This is the third post about how to make money in a falling market.
The first one was inspired by Alessio Rastani’s statement that “People were prepared to make money from that crash, and anybody can do that, it isn’t just for the elite.” Anybody? Really? Anybody who is prepared to study finance in depth, that is!
The second post was about one strategy to make money in a falling market: short selling, or shorting the market.
Another strategy is buying put options.
Now how about put options?
Put options are a kind of insurance.
Let’s say you buy a stock at €100. You are, of course, expecting that stock to go up. But you know that sometimes, well, stocks don’t go up. You knew, when you bought the stock, that nobody made a promise to you that it would go up. You are aware of the danger of it going down, and you accept that risk.
But you have a way to mitigate that risk. You know there is a risk that this stock will go down, but when you factor in everything, you decide that, if you sell it at €80 at the lowest, that’s not too bad. €20 is the kind of risk you can afford to take. So you decide to buy insurance, on the chance that the stock depreciates. Let’s say the insurance costs €5.
Now you know you have mitigated your risk. Whatever happens, the most money you can lose on that stock is €25: the difference between the price at which you bought the stock (€100) and the lower price at which it is trading (€80), plus the price of the insurance (€5). 100-80=20, 20+5=25.
Then your worst fears come true and the stock plunges to €40. If you hadn’t taken insurance, you would have lost €60. But, even though the stock is now selling for €40, you can still sell it for €80, thanks to the insurance. Now you’re glad you took the precaution!
As the stock falls, the insurance contract rises in value
However, let’s think about this. Now that the stock has plunged in value, hasn’t the insurance contract suddenly become much more valuable? The person who was mitigating a potential loss of €20 has now in a very real way, saved themselves a €40 loss. This may not sound like a lot of money, but multiply it by a million and see what you think then! In fact, the €5 insurance policy could now be worth €50!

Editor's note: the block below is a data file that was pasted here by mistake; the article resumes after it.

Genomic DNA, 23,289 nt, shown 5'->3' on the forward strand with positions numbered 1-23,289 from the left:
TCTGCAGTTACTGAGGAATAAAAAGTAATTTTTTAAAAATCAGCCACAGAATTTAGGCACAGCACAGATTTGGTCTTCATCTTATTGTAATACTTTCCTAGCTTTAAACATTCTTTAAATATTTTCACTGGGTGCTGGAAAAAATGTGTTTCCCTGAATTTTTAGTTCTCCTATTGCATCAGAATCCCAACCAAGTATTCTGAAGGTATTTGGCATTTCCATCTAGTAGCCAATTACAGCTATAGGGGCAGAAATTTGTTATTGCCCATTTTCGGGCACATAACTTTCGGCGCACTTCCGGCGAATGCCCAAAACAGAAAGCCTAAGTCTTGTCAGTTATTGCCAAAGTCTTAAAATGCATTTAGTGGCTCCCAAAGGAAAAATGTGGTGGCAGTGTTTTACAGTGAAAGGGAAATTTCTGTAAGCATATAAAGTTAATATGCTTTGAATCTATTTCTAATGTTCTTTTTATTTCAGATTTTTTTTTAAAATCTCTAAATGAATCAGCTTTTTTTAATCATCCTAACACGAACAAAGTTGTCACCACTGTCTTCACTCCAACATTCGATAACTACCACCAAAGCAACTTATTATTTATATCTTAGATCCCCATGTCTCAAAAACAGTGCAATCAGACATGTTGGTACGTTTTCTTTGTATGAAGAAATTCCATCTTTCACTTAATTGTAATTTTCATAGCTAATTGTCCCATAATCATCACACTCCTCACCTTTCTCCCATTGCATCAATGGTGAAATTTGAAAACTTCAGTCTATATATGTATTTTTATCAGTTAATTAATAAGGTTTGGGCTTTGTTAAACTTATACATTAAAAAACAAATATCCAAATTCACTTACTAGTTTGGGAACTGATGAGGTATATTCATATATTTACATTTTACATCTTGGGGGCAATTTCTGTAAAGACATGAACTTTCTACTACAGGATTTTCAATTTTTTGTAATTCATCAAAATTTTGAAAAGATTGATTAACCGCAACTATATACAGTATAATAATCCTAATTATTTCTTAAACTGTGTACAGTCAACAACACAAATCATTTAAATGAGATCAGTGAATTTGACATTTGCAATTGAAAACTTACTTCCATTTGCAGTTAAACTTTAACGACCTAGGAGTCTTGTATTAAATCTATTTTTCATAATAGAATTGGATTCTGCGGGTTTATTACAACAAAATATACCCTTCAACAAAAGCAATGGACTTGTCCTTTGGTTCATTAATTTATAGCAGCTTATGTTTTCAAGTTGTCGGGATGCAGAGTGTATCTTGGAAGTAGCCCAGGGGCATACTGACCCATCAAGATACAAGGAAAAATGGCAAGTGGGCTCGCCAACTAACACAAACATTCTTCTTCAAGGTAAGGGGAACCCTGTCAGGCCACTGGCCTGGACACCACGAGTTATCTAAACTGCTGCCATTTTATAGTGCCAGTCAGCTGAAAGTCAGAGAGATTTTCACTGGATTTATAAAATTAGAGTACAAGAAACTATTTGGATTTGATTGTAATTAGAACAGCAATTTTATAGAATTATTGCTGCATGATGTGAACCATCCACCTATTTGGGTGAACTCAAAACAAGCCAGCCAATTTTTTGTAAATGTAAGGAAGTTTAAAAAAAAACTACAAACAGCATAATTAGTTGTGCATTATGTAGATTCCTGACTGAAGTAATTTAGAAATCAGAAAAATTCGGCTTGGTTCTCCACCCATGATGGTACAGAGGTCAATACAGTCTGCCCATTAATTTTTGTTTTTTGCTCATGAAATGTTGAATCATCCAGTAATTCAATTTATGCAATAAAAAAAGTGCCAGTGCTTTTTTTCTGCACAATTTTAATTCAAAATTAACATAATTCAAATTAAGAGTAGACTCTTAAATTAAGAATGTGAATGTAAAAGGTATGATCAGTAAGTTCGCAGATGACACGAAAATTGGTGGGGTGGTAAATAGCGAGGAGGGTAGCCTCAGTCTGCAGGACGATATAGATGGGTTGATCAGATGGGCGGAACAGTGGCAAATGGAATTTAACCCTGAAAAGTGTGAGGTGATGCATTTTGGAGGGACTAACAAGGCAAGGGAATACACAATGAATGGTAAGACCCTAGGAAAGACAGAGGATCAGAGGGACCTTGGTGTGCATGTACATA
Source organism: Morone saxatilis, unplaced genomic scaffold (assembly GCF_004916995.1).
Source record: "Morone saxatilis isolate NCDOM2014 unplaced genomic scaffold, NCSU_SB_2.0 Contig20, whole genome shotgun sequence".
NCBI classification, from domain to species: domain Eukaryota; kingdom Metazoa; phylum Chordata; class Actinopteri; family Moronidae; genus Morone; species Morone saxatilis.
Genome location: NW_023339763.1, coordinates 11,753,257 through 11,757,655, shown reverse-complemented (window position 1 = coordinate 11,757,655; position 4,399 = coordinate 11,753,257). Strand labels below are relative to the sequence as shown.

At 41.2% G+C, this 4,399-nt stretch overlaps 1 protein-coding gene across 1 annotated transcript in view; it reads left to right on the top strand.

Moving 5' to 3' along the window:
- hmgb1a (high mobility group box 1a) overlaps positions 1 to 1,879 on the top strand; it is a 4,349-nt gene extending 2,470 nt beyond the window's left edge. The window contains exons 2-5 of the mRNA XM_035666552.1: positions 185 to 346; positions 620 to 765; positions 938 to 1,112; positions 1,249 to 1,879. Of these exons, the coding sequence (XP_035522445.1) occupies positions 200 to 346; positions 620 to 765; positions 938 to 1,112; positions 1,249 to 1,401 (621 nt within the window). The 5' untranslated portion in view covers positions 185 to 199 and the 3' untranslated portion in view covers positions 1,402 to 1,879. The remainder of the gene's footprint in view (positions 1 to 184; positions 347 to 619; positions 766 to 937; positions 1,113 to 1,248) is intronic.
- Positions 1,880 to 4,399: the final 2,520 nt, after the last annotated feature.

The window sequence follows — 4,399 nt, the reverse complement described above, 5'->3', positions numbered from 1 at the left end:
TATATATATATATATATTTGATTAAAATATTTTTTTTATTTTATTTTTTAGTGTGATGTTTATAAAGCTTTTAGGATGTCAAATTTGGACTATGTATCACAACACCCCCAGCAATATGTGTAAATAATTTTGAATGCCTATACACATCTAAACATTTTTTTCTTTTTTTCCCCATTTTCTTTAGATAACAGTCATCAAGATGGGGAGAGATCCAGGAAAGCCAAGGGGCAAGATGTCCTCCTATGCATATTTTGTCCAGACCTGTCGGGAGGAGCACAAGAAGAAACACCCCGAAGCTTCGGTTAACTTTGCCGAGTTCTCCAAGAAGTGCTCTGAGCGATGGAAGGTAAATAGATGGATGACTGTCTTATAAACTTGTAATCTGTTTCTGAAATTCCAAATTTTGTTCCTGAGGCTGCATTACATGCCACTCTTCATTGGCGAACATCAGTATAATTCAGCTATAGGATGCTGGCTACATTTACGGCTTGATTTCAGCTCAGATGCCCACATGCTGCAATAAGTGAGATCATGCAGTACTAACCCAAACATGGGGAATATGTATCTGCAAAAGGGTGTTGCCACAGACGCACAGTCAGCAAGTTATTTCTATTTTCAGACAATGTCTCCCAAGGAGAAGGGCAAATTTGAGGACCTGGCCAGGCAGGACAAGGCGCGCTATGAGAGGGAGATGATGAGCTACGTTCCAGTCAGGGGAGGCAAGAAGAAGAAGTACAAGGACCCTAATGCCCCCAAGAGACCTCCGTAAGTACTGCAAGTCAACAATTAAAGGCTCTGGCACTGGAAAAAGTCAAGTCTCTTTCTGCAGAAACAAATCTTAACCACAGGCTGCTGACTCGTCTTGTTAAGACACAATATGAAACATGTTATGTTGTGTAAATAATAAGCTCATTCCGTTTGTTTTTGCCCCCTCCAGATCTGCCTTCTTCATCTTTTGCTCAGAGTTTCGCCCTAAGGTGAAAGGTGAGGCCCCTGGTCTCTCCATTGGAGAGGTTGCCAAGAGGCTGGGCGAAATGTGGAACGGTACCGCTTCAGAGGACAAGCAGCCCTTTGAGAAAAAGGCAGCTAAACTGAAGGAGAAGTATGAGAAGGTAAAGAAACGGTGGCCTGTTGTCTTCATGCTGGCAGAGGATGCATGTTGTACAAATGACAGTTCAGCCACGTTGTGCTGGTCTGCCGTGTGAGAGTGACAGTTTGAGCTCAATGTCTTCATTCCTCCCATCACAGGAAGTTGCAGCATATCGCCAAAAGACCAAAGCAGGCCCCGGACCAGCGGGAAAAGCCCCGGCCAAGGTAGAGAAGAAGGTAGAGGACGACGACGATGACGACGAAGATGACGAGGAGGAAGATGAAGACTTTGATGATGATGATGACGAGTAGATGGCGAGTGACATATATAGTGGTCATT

As a result, if you did have a view that a stock or market was about to fall, you could buy this insurance with a view to selling it later on (if, and) when the insurance contract rises in value. The insurance applies to a certain stock, but you don’t have to own that stock to be able to buy the corresponding insurance.
So one way to make money in a downward market is to buy insurance and then to sell the insurance to hapless owners of depreciated stocks. Once again, you will need to be watching that market like a hawk, because these contracts are highly volatile.
Are you prepared for this level of volatility?
The volatility of the insurance contract is far higher than that of the stock: the put price can change much faster than the stock price. You have to be able to handle that and understand what is likely to happen, and whether there is a change in the underlying stock. This means being very clear on your scenario analysis.
Put options, being insurance contracts, work in a way that is similar to your car insurance. If you don’t damage your car, the insurance company simply keeps the premium. You have in effect “lost” the money. But few of us think of car insurance as wasted money, do we? And for very good reason.
So, that was my opinion of “Anybody can make money in a downward economy”. Anybody can do it, if they put a lot of time into understanding it. I taught myself how to do it, but I didn’t just jump in. Training can expedite the process no end, but you can’t cut through the understanding.
It takes time and shortcuts aren’t rewarded!
That is it, end of rant. And next time a so-called expert and self-confessed attention seeker is interviewed, I hope you won’t fall for it!
If you found this article useful, you might want to subscribe to the blog, to get new posts as soon as they are published.
You can also read this very interesting interview, where Mr Rastani seems to be muddling his way through while he thinks of something to say, is buying time left, right and center and skillfully manages to end the interview without having given even one relevant answer to any of the questions.
You will see that the journalist asks him “What do you think of VIX?” For your information, when I am asked that question, I go on and discuss what VIX is and what I think of it. I don’t try to buy time by spelling it out first.
Are you on the list?
Sign up for my monthly newsletter and get more content like this, learn about business opportunities, and never miss my Savvy podcast.